While I made the decision to get Janice and Leroy from a trusted breeder, I have had plenty of shelter pups in my life, and can attest to the fact that they are always the best dogs. So, the fact that these studies into how music impacts dogshas made a difference for shelter dogs finding forever homes is pretty awesome in my book.
Another study performed by a Julliard concert pianist wanted to know if classical musical could be altered to be even more soothing for dogs. The team behind the study created a range of albums of classical music played at different frequencies. Remember earlier when we talked about howling? Howling begins with a higher pitch, and then moves to a lower pitch.
In this study, lower frequencies were found to calm down the nervous system in canines. The music was slowed to about 50 beats per minute, and the dogs’ heart rates started to mimic that rhythm. In addition, the music was simplified to allow the dogs to “zone out”, and that was a success.
This study also tested the same type of music on the person walking the dog. The study showed that the calmer the person on the other end of the leash was, the calmer the dog would act as well. Energy transference through a leash is a popular theory in the canine lovers’ world, but now we have proof that the way a person acts while walking a dog can makea huge difference.
So, if you’ve been trying out classical music for your pup, and it doesn’t seem to be working, perhaps you can give an altered copy a try. Lower the frequency a bit, slow down the rhythm, and see if your dog likes your remix better.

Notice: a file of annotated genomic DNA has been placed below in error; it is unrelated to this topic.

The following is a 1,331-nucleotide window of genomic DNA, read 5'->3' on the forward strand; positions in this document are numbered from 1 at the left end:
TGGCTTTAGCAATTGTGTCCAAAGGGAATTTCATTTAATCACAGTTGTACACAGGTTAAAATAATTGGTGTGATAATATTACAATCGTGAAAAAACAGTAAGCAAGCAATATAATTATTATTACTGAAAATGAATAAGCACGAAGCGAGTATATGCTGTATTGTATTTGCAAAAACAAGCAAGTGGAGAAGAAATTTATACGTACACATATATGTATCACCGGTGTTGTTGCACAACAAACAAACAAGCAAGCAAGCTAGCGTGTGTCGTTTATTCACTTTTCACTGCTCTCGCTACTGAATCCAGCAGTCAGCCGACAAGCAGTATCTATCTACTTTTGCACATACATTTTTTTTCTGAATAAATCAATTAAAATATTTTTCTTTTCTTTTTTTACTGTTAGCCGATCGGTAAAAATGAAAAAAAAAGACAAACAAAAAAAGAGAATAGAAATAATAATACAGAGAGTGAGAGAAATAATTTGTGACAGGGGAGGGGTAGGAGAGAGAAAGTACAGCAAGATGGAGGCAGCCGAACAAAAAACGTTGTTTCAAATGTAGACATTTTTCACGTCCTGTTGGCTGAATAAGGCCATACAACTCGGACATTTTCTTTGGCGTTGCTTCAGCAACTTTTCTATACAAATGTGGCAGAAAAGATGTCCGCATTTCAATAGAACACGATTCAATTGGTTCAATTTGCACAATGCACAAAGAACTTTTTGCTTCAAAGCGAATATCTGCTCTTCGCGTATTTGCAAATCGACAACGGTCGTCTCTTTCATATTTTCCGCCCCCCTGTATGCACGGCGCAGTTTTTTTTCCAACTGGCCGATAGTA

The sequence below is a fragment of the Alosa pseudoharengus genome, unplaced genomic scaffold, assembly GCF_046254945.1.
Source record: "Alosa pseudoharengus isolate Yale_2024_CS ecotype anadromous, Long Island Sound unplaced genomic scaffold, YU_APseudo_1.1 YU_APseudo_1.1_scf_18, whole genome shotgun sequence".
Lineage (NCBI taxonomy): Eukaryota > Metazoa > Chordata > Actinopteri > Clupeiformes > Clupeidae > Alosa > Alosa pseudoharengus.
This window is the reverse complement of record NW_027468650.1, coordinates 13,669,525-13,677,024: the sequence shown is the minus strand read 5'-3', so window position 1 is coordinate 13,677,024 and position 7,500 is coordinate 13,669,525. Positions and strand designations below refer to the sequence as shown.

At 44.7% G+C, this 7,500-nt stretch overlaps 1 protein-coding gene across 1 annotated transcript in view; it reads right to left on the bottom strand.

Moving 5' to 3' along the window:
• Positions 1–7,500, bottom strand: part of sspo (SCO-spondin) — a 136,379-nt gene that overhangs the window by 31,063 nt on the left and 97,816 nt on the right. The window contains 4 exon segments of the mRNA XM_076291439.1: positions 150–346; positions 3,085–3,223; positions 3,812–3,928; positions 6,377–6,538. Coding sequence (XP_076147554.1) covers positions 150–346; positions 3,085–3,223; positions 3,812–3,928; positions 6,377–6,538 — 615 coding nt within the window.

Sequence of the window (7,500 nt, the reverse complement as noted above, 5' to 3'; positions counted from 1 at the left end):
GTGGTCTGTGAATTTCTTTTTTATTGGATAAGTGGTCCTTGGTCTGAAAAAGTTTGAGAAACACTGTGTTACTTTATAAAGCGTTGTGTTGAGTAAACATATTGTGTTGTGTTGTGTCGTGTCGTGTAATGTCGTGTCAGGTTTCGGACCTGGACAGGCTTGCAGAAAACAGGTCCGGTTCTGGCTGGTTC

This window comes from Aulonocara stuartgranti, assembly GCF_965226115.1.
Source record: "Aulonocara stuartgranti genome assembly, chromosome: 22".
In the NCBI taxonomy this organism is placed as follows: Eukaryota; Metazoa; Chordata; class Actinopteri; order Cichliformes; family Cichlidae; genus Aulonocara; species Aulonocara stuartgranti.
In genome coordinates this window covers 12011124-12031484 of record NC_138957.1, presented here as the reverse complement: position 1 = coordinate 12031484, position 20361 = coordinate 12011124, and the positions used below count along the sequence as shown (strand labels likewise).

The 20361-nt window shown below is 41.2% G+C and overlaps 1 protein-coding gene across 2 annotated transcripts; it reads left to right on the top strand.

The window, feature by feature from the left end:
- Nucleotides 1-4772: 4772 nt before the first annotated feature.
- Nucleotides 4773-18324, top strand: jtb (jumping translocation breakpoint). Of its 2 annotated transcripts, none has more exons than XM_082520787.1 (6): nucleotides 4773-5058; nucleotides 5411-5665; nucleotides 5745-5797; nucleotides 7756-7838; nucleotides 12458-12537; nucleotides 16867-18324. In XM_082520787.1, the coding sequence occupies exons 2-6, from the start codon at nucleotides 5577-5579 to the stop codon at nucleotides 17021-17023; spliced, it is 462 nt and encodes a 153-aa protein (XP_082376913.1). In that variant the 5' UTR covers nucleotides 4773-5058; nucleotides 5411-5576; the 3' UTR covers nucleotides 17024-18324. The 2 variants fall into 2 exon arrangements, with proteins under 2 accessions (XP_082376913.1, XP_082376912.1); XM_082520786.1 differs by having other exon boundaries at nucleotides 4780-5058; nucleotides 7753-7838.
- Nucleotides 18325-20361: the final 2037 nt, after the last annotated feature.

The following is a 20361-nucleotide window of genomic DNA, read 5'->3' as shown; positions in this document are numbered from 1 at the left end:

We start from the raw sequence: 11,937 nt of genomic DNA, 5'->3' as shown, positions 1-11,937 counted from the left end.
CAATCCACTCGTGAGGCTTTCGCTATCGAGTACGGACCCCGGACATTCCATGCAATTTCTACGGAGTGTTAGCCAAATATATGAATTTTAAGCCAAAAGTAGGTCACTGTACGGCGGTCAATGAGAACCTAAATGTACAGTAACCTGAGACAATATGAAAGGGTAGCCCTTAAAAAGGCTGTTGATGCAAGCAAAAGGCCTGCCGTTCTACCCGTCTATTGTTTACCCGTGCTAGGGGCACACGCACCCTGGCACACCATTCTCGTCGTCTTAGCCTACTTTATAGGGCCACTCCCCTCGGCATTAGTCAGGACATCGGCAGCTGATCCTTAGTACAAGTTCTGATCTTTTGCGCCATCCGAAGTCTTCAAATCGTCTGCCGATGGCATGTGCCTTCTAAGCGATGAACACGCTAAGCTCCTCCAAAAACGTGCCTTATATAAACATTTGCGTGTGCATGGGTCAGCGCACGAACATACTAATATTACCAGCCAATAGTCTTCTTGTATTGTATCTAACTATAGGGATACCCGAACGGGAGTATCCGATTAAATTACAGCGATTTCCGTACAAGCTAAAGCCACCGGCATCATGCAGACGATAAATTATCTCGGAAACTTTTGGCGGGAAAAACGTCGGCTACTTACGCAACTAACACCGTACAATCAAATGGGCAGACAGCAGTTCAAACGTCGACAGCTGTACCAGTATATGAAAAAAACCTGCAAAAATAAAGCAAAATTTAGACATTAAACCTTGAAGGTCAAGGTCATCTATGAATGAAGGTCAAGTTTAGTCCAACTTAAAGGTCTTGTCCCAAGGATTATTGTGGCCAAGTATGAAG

If you’ve checked out the pet section on Amazon lately, chances are you’ve seen an advertisement pop up for Cesar Millan’s “Guide to Audiobooks for Dogs”. This is just a quick speech by Cesar discussing how listening to audiobooks while you’re gone throughout the day might be helpful for dogs.
Sure, it may make sense right off the bat that dogs like hearing a human speak. Many pet owners leave a TV on for this very reason. I once knew a Chihuahua who seemed to be partial to daytime soap operas. Her owner even referred to them as the dog’s shows, and no one was allowed to interrupt the dog during her shows.
But the guide goes into a little more depth about the way the sound of an audiobook may impact a dog’s behavior. For example, Cesar says that the gender of the narrator may make a difference for a dog’s stress level. The volume of the audiobook plays a big part as well, and he even explains how to choose the type of book with your dog in mind. This information all plays in to what the studies about music have been showing: dogs prefer lower frequency sounds, and they prefer something that sounds soothing. Action-packed books where the narrator must raise their voice and get a bit excited to match the scene are not great choices for pets; calm self-help books where the narrator is attempting to sound serene and wise, are usually much better.